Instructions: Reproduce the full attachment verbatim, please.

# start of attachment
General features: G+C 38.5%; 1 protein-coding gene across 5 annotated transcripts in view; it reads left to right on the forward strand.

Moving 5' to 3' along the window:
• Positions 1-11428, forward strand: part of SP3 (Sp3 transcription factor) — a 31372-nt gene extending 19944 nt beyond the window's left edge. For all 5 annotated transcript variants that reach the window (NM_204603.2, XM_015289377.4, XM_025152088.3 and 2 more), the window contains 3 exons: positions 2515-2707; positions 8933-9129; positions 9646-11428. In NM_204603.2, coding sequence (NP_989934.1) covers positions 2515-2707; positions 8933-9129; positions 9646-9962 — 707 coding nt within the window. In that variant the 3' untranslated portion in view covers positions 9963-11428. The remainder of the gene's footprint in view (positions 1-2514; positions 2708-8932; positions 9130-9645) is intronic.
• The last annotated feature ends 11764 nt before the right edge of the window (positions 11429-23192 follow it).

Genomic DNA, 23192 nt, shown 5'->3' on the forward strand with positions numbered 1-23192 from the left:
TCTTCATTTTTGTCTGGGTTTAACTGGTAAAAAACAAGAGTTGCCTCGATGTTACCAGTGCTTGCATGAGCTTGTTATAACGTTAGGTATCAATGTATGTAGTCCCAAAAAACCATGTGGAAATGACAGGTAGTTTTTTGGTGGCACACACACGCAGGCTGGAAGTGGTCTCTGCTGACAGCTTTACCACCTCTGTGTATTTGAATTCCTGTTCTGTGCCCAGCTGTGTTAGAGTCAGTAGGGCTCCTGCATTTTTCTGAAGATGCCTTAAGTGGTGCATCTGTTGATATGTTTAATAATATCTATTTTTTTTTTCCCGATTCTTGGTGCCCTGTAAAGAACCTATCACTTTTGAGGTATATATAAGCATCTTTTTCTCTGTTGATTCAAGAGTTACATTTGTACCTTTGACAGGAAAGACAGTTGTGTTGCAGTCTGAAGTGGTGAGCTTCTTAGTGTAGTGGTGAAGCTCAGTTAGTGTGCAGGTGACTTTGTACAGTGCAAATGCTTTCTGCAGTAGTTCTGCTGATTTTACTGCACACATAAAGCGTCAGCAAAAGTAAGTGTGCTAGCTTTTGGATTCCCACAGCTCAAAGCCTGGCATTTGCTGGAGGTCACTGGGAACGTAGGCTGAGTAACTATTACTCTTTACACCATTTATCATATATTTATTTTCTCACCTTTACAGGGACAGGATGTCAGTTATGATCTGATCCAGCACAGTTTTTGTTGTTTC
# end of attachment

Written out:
General features: G+C 38.5%; 1 protein-coding gene across 5 annotated transcripts in view; it reads left to right on the forward strand.

Moving 5' to 3' along the window:
• Positions 1-11428, forward strand: part of SP3 (Sp3 transcription factor) — a 31372-nt gene extending 19944 nt beyond the window's left edge. For all 5 annotated transcript variants that reach the window (NM_204603.2, XM_015289377.4, XM_025152088.3 and 2 more), the window contains 3 exons: positions 2515-2707; positions 8933-9129; positions 9646-11428. In NM_204603.2, coding sequence (NP_989934.1) covers positions 2515-2707; positions 8933-9129; positions 9646-9962 — 707 coding nt within the window. In that variant the 3' untranslated portion in view covers positions 9963-11428. The remainder of the gene's footprint in view (positions 1-2514; positions 2708-8932; positions 9130-9645) is intronic.
• The last annotated feature ends 11764 nt before the right edge of the window (positions 11429-23192 follow it).

Genomic DNA, 23192 nt, shown 5'->3' on the forward strand with positions numbered 1-23192 from the left:
TCTTCATTTTTGTCTGGGTTTAACTGGTAAAAAACAAGAGTTGCCTCGATGTTACCAGTGCTTGCATGAGCTTGTTATAACGTTAGGTATCAATGTATGTAGTCCCAAAAAACCATGTGGAAATGACAGGTAGTTTTTTGGTGGCACACACACGCAGGCTGGAAGTGGTCTCTGCTGACAGCTTTACCACCTCTGTGTATTTGAATTCCTGTTCTGTGCCCAGCTGTGTTAGAGTCAGTAGGGCTCCTGCATTTTTCTGAAGATGCCTTAAGTGGTGCATCTGTTGATATGTTTAATAATATCTATTTTTTTTTTCCCGATTCTTGGTGCCCTGTAAAGAACCTATCACTTTTGAGGTATATATAAGCATCTTTTTCTCTGTTGATTCAAGAGTTACATTTGTACCTTTGACAGGAAAGACAGTTGTGTTGCAGTCTGAAGTGGTGAGCTTCTTAGTGTAGTGGTGAAGCTCAGTTAGTGTGCAGGTGACTTTGTACAGTGCAAATGCTTTCTGCAGTAGTTCTGCTGATTTTACTGCACACATAAAGCGTCAGCAAAAGTAAGTGTGCTAGCTTTTGGATTCCCACAGCTCAAAGCCTGGCATTTGCTGGAGGTCACTGGGAACGTAGGCTGAGTAACTATTACTCTTTACACCATTTATCATATATTTATTTTCTCACCTTTACAGGGACAGGATGTCAGTTATGATCTGATCCAGCACAGTTTTTGTTGTTTC